There are many voices of relief in Europe. The most important heads of government immediately congratulated. Hopes are high that relationships will improve. That it becomes less aggressive and more constructive. Are these expectations justified, excessive, premature or misleading?
Well, surely a lot will change both in tone and substance. I hope the expectations are not exaggerated because then we are all disappointed, right? We have to be realistic. And believe me, the transition team is realistic about the scale of the domestic policy challenges, which will be key, but also the external policy challenges. Before the transition period, we asked ourselves what can be done in the first two years. This is relatively undisputed, especially in relation to Europe. We have a list for the first day, the first hundred days, and the first year – it’s ready. But we need to focus firmly on what can actually be done to make a real difference to the American public, in trade and other areas.
What will change in terms of content besides the tone?
We cannot get involved in the super-ambitious initiatives of the past, in things that are taking a very long time. Because if we fail to improve collaboration with allies and institutions in the next four years, if we don’t make it clear that working within regulations and institutions is a better way to get results – well, there is that again Away from Trump, insulting allies and undermining rules and institutions. Then in four years we could have an even worse form of demagogic populism. And I appeal to Europe, I appeal to Germany, to also think about what they can do.
“It is time we sit down with the EU and explain how we can reform the rules that China has radically abused for years”
What is our homework?
There is homework for all of us. This is not an attempt to preach because, by the way, we Americans are now learning to be humble. We have had four very, very worrying years. We have learned that our democracy is also in danger. That’s pretty shocking. We thought that this could only happen elsewhere. There are essentially three areas: What can we do in retail? What can Europe do where to move? There are difficult issues. For example in agriculture, which explains our deficit in trade with Europe. Europe does not need to water down standards in its food or health sectors. But we have to rethink things if we want to get a deal on tariffs on industrial goods, for example. Second, also not a new issue: there will continue to be pressure on defense spending. We have to interpret them more broadly. I am the first to say that Europe bears its burden in other areas, something with migration or with climate protection. But there must also be movement in defense. The third point concerns China.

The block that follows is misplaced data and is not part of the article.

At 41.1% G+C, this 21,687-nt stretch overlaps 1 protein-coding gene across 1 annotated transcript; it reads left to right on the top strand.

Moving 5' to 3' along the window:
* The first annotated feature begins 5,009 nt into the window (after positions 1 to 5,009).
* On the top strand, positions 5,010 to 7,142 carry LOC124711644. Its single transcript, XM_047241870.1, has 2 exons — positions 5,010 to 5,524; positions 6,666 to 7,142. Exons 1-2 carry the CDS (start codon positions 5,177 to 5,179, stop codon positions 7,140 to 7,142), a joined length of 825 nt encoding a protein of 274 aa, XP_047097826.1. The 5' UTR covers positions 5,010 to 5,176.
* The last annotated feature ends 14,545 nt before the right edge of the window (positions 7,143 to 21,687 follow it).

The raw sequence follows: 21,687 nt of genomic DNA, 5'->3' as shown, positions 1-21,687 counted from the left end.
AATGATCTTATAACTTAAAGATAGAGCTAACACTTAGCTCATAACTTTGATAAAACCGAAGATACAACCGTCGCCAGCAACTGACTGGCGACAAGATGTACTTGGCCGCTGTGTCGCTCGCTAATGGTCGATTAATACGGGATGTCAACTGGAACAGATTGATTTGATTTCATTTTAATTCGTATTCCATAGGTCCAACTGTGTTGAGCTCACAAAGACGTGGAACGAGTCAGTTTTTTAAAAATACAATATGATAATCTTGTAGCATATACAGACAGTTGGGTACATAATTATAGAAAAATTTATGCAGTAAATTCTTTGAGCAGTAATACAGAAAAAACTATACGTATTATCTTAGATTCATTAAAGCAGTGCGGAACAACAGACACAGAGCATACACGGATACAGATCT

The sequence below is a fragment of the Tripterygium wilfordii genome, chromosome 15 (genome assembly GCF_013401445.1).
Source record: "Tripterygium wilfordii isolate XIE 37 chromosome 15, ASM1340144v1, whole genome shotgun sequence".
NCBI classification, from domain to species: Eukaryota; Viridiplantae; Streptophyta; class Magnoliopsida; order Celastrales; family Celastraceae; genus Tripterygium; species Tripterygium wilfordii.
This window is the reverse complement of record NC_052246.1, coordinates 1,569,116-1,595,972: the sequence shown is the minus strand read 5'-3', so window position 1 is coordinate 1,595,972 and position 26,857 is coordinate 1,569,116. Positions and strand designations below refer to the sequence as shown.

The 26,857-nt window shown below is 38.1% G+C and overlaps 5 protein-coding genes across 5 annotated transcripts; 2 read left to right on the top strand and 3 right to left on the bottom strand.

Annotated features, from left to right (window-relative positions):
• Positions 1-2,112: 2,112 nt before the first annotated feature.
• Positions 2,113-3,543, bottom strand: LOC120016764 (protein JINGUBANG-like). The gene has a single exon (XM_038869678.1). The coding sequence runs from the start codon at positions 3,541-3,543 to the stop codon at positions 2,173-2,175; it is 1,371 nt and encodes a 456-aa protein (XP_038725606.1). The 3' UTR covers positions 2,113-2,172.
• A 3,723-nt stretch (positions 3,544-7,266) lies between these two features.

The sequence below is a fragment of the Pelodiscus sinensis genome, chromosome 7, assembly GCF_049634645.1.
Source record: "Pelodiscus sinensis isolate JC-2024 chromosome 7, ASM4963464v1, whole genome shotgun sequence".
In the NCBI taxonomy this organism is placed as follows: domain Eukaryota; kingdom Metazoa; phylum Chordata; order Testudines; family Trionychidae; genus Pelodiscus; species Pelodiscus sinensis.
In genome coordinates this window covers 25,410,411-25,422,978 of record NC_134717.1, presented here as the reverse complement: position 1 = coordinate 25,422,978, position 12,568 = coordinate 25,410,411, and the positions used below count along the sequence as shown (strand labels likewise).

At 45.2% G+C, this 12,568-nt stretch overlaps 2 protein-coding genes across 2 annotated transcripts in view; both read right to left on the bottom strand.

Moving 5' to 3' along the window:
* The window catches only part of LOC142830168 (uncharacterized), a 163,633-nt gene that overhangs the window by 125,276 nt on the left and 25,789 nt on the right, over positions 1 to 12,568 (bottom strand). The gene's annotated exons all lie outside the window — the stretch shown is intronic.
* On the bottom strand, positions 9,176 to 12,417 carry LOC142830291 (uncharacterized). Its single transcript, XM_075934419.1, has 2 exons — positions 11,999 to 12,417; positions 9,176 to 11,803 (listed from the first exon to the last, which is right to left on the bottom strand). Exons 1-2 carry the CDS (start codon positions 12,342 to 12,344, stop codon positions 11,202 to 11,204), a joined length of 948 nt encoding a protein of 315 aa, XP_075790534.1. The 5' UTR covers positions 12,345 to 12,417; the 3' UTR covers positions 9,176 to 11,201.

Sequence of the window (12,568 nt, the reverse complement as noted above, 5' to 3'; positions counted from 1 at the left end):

Here in Europe there was the impression that it was above all a struggle for hegemony between the USA and China.
Europe is in the process of coordinating better with the US on how we treat China with regard to its trade and economic policy. Their policies pose a risk to all of us. It is time we sit down with the EU and explain how we can reform the rules that China has been radically abusing for years. We have to bring China to one table, that is probably the first item on the agenda.
Do you see any chance of reviving the TTIP talks – that is, a comprehensive free trade agreement between the US and the EU?
That’s a short, straight answer.
Well, I was involved in the TTIP negotiations. The regret was great that we didn’t make it. But guess what? We made mistakes. Both sides. We are not going to come back to this kind of ambitious trade deal. There is no political will for it either in Europe or in the US. So let’s be adults. Let’s not waste time threshing empty straw or “chasing moonbeams” as I like to say. But that doesn’t mean we can’t do anything.
They talked about defense spending and NATO: even the French President has called NATO “brain dead”. How can we revive them? Is it all about the money?
It’s not just about money. It’s about smart spending. When I was ambassador to the EU, I noticed that some countries spend most of their defense budgets on “soft” items like salaries and pensions. Things that are not relevant to the battlefield. And the bill is pretty shocking in some cases. Belgium, for example, spends one percent of its € 550 billion budget on defense. But that’s not the shocking part. The shocking thing is that of the 5.5 billion euros, 70 percent is spent on salaries and pensions. You can imagine what someone in the Pentagon thinks when they do the math. For them this is a rounding error. They ask themselves: How can it be that a country, small but wealthy, only spends a few billion dollars?